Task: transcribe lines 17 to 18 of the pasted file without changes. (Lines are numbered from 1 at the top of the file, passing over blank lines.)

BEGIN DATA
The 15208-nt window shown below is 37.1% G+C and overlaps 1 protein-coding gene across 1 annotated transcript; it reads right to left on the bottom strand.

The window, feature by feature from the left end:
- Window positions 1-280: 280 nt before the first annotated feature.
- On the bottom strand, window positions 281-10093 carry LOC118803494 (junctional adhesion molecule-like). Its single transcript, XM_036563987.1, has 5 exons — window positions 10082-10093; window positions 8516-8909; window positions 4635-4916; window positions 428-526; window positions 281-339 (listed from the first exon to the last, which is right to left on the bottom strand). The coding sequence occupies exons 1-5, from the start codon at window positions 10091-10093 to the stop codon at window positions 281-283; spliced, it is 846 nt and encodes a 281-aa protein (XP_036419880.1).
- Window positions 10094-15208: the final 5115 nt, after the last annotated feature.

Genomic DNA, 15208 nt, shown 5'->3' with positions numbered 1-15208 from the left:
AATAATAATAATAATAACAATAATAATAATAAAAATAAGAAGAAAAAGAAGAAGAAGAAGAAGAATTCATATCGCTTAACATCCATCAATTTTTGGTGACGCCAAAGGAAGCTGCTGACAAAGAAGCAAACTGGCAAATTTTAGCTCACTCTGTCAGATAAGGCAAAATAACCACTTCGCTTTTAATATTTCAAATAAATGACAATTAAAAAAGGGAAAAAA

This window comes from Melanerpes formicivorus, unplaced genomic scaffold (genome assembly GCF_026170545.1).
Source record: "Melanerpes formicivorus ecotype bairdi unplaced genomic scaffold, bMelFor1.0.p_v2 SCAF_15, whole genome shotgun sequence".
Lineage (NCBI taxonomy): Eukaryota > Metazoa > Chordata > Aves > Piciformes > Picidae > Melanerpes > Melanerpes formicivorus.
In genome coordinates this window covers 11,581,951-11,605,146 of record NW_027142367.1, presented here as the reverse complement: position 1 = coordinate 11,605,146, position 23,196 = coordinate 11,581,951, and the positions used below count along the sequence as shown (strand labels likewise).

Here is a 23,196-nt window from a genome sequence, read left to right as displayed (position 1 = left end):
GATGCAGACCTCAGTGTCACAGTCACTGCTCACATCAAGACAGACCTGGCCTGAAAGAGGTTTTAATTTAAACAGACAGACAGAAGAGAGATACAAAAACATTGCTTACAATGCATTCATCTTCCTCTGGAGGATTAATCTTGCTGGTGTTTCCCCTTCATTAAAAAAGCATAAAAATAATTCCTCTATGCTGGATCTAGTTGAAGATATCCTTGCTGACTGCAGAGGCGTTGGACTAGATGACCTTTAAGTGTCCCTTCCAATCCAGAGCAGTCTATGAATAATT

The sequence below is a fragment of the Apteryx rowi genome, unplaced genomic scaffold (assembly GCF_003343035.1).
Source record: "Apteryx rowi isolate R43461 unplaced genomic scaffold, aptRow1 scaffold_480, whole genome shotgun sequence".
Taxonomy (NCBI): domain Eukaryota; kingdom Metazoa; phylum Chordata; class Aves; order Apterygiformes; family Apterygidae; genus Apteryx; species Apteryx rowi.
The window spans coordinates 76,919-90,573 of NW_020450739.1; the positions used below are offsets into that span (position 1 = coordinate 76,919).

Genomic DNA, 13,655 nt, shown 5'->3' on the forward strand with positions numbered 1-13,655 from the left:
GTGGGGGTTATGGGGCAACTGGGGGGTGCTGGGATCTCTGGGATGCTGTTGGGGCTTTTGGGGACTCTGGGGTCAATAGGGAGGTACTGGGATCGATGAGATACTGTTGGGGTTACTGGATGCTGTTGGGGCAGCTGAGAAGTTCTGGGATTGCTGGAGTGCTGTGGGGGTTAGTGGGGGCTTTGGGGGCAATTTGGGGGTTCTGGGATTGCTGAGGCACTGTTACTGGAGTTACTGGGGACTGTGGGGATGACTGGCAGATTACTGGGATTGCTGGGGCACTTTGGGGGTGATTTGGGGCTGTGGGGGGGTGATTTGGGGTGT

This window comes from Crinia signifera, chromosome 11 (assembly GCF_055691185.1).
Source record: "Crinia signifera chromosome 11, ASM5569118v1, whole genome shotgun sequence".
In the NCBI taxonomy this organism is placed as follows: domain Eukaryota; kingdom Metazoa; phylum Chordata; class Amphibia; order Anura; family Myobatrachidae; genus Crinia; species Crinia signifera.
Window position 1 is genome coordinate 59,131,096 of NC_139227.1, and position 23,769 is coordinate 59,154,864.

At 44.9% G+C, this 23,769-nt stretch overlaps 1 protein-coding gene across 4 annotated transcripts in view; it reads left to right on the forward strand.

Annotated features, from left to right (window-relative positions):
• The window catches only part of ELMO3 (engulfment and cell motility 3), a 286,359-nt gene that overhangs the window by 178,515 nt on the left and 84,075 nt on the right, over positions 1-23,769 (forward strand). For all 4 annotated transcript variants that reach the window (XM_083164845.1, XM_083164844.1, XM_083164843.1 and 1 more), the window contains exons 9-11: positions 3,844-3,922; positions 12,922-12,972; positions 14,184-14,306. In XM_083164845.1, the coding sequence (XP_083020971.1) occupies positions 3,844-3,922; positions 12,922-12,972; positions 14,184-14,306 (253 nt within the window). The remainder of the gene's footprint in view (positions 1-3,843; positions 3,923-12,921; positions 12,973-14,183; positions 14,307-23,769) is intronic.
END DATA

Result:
The window spans coordinates 76,919-90,573 of NW_020450739.1; the positions used below are offsets into that span (position 1 = coordinate 76,919).

Genomic DNA, 13,655 nt, shown 5'->3' on the forward strand with positions numbered 1-13,655 from the left: